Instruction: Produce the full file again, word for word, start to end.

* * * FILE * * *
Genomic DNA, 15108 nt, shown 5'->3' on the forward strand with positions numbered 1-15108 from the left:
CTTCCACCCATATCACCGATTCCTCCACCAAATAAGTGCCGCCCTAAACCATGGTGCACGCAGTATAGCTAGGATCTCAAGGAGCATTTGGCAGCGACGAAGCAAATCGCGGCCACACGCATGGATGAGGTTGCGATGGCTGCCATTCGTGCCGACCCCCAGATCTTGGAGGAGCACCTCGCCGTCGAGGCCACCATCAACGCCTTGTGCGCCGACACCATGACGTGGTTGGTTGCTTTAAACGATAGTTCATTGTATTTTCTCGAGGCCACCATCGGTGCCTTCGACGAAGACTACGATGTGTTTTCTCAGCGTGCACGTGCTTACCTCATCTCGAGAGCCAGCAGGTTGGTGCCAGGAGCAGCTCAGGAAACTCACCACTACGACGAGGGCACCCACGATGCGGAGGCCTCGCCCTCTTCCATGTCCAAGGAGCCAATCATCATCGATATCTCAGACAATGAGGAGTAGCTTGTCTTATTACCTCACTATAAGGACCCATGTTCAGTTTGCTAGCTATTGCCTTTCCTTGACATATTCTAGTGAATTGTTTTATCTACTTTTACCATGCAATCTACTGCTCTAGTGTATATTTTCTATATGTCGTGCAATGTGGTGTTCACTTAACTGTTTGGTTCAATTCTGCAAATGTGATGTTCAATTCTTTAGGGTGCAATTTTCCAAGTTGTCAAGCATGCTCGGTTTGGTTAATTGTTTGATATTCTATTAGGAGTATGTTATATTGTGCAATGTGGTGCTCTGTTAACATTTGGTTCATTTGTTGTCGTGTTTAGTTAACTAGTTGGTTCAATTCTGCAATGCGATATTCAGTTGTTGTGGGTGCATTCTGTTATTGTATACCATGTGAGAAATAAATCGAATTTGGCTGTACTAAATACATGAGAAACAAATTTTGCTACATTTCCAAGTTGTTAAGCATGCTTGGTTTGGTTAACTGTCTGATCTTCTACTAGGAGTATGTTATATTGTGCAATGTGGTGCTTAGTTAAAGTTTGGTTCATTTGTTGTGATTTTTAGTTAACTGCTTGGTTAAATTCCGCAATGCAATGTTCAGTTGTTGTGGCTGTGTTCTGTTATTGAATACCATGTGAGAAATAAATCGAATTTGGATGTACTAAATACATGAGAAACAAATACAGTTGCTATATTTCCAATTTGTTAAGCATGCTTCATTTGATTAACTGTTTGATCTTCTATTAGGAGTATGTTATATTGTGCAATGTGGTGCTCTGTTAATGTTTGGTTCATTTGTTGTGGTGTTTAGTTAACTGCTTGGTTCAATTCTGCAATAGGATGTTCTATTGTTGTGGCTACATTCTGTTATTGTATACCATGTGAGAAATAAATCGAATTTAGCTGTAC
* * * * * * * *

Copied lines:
Genomic DNA, 15108 nt, shown 5'->3' on the forward strand with positions numbered 1-15108 from the left:
CTTCCACCCATATCACCGATTCCTCCACCAAATAAGTGCCGCCCTAAACCATGGTGCACGCAGTATAGCTAGGATCTCAAGGAGCATTTGGCAGCGACGAAGCAAATCGCGGCCACACGCATGGATGAGGTTGCGATGGCTGCCATTCGTGCCGACCCCCAGATCTTGGAGGAGCACCTCGCCGTCGAGGCCACCATCAACGCCTTGTGCGCCGACACCATGACGTGGTTGGTTGCTTTAAACGATAGTTCATTGTATTTTCTCGAGGCCACCATCGGTGCCTTCGACGAAGACTACGATGTGTTTTCTCAGCGTGCACGTGCTTACCTCATCTCGAGAGCCAGCAGGTTGGTGCCAGGAGCAGCTCAGGAAACTCACCACTACGACGAGGGCACCCACGATGCGGAGGCCTCGCCCTCTTCCATGTCCAAGGAGCCAATCATCATCGATATCTCAGACAATGAGGAGTAGCTTGTCTTATTACCTCACTATAAGGACCCATGTTCAGTTTGCTAGCTATTGCCTTTCCTTGACATATTCTAGTGAATTGTTTTATCTACTTTTACCATGCAATCTACTGCTCTAGTGTATATTTTCTATATGTCGTGCAATGTGGTGTTCACTTAACTGTTTGGTTCAATTCTGCAAATGTGATGTTCAATTCTTTAGGGTGCAATTTTCCAAGTTGTCAAGCATGCTCGGTTTGGTTAATTGTTTGATATTCTATTAGGAGTATGTTATATTGTGCAATGTGGTGCTCTGTTAACATTTGGTTCATTTGTTGTCGTGTTTAGTTAACTAGTTGGTTCAATTCTGCAATGCGATATTCAGTTGTTGTGGGTGCATTCTGTTATTGTATACCATGTGAGAAATAAATCGAATTTGGCTGTACTAAATACATGAGAAACAAATTTTGCTACATTTCCAAGTTGTTAAGCATGCTTGGTTTGGTTAACTGTCTGATCTTCTACTAGGAGTATGTTATATTGTGCAATGTGGTGCTTAGTTAAAGTTTGGTTCATTTGTTGTGATTTTTAGTTAACTGCTTGGTTAAATTCCGCAATGCAATGTTCAGTTGTTGTGGCTGTGTTCTGTTATTGAATACCATGTGAGAAATAAATCGAATTTGGATGTACTAAATACATGAGAAACAAATACAGTTGCTATATTTCCAATTTGTTAAGCATGCTTCATTTGATTAACTGTTTGATCTTCTATTAGGAGTATGTTATATTGTGCAATGTGGTGCTCTGTTAATGTTTGGTTCATTTGTTGTGGTGTTTAGTTAACTGCTTGGTTCAATTCTGCAATAGGATGTTCTATTGTTGTGGCTACATTCTGTTATTGTATACCATGTGAGAAATAAATCGAATTTAGCTGTAC